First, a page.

There is no one explanation for why dropping temperatures can make your muscles and joints ache. One theory is that cold weather causes muscles to lose more heat and contract, causing tightness throughout the body. Joints get tighter, muscles can lose their range of motion and nerves can be pinched more easily.
Another theory relates to drops in barometric pressure, barometric pressure is the weight of the atmosphere that surrounds us. Barometric pressure often drops before bad weather. Lower air pressure pushes less against the body which causes tendons, muscles and the surrounding tissues to expand, because of the confined space within the body, this can cause aches and pains, especially in joints affected by arthritis.
Everyone’s body reacts to fluctuating barometric pressure, but people with arthritis and those with chronic pain are more vulnerable to feeling discomfort. Also, bad weather can affect people’s moods; if you are sad or depressed, the perception of pain can be magnified.
So how can you reduce the risk of getting aches and pains this winter?
- Ease the shock of cold weather on your body by dressing in layers to stay warm.
- Build up muscle and bone strength through exercise. This reduces pressure on your joints, so they are less prone to injury.
- Maintain a healthy weight to decrease stress on your joints, especially your knees.
- Avoid unnecessary strain on your joints during daily activities.
- Apply heating pads to painful areas. Heat helps relax your muscles.
- Get up, walk around and be active indoors and outdoors. Stretch before going outside to loosen stiff joints. Staying active in the winter keeps your muscles and joints healthy.
- Get a good night’s sleep, eat a healthy diet and keep a positive outlook.
Most importantly stay warm. Heat is like a gentle spring day for your stiff joints. It boosts blood flow to help flush out pain-producing chemicals and stimulates receptors in your skin that improve your pain tolerance. Warmth also relaxes muscles to decrease spasms and reduce stiffness.
There are many ways to reap the benefits of keeping warm.
- A warm shower or soak in a tub (dress warmly afterward to prolong the benefit).
- Heating pads (opt for one that delivers moist heat, which penetrates more deeply than dry heat)
- Electric blankets
- Single-use hand and feet warmers that you can slip into your gloves, pockets, or shoes.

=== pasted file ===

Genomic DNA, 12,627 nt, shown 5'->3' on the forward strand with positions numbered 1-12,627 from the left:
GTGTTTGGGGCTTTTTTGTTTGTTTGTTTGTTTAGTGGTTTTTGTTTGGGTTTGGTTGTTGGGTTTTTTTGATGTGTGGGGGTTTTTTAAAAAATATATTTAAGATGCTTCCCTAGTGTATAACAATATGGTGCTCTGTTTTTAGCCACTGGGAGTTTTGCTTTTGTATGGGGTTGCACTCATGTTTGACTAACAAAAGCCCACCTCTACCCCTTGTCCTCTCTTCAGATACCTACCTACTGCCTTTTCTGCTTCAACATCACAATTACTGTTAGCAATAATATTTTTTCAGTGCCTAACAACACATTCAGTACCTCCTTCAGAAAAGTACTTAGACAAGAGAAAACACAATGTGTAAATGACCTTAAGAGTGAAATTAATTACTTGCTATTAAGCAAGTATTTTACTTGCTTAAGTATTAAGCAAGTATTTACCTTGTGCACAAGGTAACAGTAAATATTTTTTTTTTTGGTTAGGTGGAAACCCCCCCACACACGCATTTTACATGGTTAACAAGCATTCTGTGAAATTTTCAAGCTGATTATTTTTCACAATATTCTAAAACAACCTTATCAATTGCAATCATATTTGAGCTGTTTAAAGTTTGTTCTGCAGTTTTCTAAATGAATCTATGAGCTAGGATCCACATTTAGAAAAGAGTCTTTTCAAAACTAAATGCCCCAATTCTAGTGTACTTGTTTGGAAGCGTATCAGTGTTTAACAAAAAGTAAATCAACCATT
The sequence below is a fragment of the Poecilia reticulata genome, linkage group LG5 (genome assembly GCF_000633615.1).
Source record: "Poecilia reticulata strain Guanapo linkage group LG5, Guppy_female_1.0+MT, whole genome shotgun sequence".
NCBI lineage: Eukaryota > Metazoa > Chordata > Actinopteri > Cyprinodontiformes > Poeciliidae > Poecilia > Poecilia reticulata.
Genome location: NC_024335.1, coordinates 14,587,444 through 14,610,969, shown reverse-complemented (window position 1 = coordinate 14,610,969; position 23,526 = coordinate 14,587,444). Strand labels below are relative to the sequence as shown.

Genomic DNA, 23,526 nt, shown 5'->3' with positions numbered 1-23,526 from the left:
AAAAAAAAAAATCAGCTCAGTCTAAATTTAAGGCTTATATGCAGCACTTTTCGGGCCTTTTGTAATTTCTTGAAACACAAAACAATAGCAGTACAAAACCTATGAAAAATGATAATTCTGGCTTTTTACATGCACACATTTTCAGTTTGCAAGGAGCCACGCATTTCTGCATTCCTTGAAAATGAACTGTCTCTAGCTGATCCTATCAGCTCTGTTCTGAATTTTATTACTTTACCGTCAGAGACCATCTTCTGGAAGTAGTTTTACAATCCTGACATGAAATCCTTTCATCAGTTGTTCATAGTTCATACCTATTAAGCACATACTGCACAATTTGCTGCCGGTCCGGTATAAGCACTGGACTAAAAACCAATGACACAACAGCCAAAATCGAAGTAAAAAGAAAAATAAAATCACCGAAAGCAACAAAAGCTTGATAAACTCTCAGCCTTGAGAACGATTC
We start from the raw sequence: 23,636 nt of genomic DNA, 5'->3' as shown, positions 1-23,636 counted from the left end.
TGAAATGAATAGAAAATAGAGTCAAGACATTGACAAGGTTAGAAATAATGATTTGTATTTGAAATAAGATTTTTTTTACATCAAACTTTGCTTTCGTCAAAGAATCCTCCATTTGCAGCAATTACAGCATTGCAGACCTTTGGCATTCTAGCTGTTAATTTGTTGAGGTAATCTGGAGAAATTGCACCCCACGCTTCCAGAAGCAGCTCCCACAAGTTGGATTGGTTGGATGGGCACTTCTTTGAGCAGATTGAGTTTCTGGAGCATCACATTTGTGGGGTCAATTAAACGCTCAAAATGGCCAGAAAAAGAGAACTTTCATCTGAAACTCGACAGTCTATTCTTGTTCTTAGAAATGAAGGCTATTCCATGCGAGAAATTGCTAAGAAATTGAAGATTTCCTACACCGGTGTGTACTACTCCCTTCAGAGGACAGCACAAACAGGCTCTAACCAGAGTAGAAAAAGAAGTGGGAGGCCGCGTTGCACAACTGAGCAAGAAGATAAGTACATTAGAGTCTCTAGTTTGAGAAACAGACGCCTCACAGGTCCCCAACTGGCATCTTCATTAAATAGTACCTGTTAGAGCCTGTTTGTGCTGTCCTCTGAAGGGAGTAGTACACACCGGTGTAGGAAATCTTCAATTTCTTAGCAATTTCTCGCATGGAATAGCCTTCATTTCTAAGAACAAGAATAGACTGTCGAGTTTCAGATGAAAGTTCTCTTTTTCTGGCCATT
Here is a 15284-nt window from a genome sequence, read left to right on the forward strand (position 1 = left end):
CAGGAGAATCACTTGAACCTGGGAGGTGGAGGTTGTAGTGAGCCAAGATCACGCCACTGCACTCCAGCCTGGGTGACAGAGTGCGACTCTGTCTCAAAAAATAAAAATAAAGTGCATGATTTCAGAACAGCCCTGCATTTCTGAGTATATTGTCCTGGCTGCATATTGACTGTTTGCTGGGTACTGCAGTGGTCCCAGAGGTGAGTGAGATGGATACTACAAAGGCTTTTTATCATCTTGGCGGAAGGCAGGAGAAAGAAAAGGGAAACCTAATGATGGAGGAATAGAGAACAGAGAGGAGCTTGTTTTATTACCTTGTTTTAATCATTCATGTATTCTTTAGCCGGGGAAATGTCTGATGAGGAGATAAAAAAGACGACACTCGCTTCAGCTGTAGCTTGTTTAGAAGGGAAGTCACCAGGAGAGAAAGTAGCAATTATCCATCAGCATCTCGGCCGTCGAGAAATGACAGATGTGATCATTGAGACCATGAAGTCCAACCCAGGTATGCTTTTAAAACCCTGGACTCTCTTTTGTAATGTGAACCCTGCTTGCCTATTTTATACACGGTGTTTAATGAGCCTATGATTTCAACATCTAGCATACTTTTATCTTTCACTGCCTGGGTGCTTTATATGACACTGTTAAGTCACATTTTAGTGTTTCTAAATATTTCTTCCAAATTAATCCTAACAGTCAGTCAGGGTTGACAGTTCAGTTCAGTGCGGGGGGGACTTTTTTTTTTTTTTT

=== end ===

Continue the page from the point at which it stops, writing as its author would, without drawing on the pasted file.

- Even wrapping your hands around a hot cup of coffee or tea and warming up the car before hitting the road can be helpful in your quest to subdue joint pain.
Exercising can also help keep the aches away! Any movement, no matter how small, can help. Activities that you do every day such as mowing the lawn, raking leaves and walking the dog all count.
Body awareness exercises, such as gentle forms of yoga or tai chi, can help you improve balance, prevent falls, improve posture and coordination and promote relaxation.
Try to include some range of motion exercises into your daily activities. These exercises relieve stiffness and increase your ability to move your joints through their full range of motion. This could include movements such as raising your arms over your head and rolling your shoulders backwards and forwards. For more advice on what type of range of motion exercises would be best for you to perform, contact your Chiropractor who should be able to give you some gentle exercises suited particularly to you.
Please be careful not to overdo any exercise. You may notice some pain after you exercise if you haven’t been active for a while. As a rule of thumb, if you are sore for more than two hours after exercising, you were probably exercising too hard. Talk to your Chiropractor about adjusting your exercises to better suit you.
Should you require any further information or would like to speak to a member of our team please call us on: Hitchin 01462 420077 or Luton 01582 579687, alternatively e-mail us on: firstname.lastname@example.org or email@example.com
From the team at Heale's Chiropractic Clinics
Over 30 years of helping people in Hitchin and Luton and the surrounding areas of Hertfordshire and Bedfordshire